The community of blackbirds is taking great interest in the poor guy’s foibles.  When I left them, he was sitting atop another neighbour’s garage roof, storm clouds gathering to the west.  I learned recently that it is a major accomplishment for a magpie to live beyond one year…there are so many natural and person-made challenges that await them.  I suppose it is a good thing for the parents to hatch as many eggs as possible to increase the chances of any survival at all.  I continue to be amazed by the happenings in nature.

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My Feathered Friends

Bird Business!

Mr. and Mrs. moved in some time in April, but little did they know that two huge and blustery spring storms would move in.  I think something happened that one or both sparrows didn’t survive because I didn’t see them again.  Some time in May a new couple occupied the cozy apartment and have been seriously nesting since the melt and the warm sun has been shining.

Mr. and Mrs. May 25, 2014b Mr. and Mrs. May 25 2014And, yes!  I was the one who supported last year’s vent with duct tape as previous tenants were losing offspring early after hatching, given that the bottom two flaps are missing on the vent. You know the song…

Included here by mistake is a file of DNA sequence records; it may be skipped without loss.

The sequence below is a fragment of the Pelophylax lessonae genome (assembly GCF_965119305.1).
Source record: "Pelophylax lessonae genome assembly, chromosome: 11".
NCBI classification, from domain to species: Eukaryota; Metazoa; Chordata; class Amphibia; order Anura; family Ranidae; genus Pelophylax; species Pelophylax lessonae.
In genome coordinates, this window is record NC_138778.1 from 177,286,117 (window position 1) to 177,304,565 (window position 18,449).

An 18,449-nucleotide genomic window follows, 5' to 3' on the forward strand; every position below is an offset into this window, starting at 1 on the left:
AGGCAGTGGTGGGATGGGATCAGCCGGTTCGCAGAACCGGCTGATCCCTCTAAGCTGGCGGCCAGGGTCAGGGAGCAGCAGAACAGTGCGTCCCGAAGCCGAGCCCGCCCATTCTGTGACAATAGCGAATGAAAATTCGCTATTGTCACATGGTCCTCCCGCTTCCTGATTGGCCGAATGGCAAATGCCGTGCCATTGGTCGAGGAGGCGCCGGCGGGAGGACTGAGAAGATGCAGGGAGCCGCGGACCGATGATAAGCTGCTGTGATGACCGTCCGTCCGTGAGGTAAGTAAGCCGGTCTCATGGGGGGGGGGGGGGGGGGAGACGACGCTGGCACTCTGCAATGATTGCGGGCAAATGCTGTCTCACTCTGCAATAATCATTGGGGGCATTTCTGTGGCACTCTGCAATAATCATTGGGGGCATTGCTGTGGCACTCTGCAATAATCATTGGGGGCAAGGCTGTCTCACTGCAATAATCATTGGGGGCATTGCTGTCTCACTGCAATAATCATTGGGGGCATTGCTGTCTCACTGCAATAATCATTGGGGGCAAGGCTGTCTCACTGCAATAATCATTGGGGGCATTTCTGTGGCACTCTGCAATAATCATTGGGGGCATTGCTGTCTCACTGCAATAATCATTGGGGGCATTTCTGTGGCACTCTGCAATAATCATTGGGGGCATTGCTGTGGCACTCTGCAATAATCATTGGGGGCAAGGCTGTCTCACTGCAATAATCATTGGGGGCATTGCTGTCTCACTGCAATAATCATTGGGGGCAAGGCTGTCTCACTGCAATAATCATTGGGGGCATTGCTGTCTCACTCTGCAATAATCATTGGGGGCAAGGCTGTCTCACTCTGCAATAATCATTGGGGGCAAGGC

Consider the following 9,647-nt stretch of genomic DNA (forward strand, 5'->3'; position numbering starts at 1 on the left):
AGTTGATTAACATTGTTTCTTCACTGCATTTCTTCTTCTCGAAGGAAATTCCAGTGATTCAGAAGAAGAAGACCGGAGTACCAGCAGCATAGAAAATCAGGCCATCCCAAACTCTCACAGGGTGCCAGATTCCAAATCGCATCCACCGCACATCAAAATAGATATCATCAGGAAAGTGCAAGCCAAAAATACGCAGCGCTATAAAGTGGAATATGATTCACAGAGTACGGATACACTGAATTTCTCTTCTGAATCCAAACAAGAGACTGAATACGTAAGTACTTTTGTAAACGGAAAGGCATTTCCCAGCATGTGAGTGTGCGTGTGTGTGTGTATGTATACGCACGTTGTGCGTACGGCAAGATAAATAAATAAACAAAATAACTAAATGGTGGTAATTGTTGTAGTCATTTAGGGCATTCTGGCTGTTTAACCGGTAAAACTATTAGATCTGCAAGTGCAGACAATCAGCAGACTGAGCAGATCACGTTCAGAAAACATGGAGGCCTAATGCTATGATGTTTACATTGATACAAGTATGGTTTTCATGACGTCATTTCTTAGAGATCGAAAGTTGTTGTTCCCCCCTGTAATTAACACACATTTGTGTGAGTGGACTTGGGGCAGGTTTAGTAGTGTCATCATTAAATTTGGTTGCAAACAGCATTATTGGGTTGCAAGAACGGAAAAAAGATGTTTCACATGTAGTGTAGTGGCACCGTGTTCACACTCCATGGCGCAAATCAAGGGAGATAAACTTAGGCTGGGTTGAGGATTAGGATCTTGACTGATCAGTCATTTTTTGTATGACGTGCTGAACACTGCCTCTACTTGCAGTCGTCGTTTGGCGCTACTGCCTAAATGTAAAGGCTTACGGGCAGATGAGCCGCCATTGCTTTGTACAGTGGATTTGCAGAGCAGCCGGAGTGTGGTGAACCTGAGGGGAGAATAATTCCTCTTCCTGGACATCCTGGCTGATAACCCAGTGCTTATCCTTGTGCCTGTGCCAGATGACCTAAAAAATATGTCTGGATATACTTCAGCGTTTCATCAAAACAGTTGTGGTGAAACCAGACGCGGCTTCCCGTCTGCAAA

I’ve been surprised at the front yard nest a couple of times this year.

Early in May, I had a visit from a single male Rose Breasted Grosbeak.  I was so excited to see the brilliant red chest of this bird and the stark black and white.

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Rose-breasted Grosbeak

Rose-breasted Grosbeak

I was also surprised by three pairs of American Goldfinches.  Their songs were beautiful and they hovered in front of the picture window, looking at themselves.  I’ve heard them a few times since, in a neighbour’s flowering tree, but don’t have any idea if they are in transit or if they will settle on this area.

American Goldfinch

P1160935 P1160933 P1160929 P1160927 P1160924 P1160922 P1160921 I anticipate many stories surrounding events at the bird feeders and at Frank’s Flats where I routinely watch the water birds and their interactions.  The three eaglets at Duke’s Farms are also very ready to fledge, although they have had something happen, recently, with one of their cameras and will not be able to remedy the situation until after the babes have gone.

It is an awesome thing to have opportunity to watch birds.